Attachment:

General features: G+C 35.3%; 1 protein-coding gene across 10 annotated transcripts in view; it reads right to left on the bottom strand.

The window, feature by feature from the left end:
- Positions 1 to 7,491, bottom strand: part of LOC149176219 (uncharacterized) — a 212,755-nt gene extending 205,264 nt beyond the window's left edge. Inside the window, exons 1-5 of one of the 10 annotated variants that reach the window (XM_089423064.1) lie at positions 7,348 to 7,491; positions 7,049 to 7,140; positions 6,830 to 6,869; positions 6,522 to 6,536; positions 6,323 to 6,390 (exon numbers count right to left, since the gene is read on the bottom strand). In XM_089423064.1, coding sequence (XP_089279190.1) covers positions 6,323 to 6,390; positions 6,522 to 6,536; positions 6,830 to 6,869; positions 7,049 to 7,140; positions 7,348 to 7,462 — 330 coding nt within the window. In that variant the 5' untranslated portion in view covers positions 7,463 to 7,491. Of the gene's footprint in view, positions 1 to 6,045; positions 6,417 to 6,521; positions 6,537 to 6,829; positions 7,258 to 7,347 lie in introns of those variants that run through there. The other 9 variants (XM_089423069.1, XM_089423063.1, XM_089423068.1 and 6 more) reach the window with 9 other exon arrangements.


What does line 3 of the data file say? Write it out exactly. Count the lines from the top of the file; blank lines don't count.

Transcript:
- Positions 1 to 7,491, bottom strand: part of LOC149176219 (uncharacterized) — a 212,755-nt gene extending 205,264 nt beyond the window's left edge. Inside the window, exons 1-5 of one of the 10 annotated variants that reach the window (XM_089423064.1) lie at positions 7,348 to 7,491; positions 7,049 to 7,140; positions 6,830 to 6,869; positions 6,522 to 6,536; positions 6,323 to 6,390 (exon numbers count right to left, since the gene is read on the bottom strand). In XM_089423064.1, coding sequence (XP_089279190.1) covers positions 6,323 to 6,390; positions 6,522 to 6,536; positions 6,830 to 6,869; positions 7,049 to 7,140; positions 7,348 to 7,462 — 330 coding nt within the window. In that variant the 5' untranslated portion in view covers positions 7,463 to 7,491. Of the gene's footprint in view, positions 1 to 6,045; positions 6,417 to 6,521; positions 6,537 to 6,829; positions 7,258 to 7,347 lie in introns of those variants that run through there. The other 9 variants (XM_089423069.1, XM_089423063.1, XM_089423068.1 and 6 more) reach the window with 9 other exon arrangements.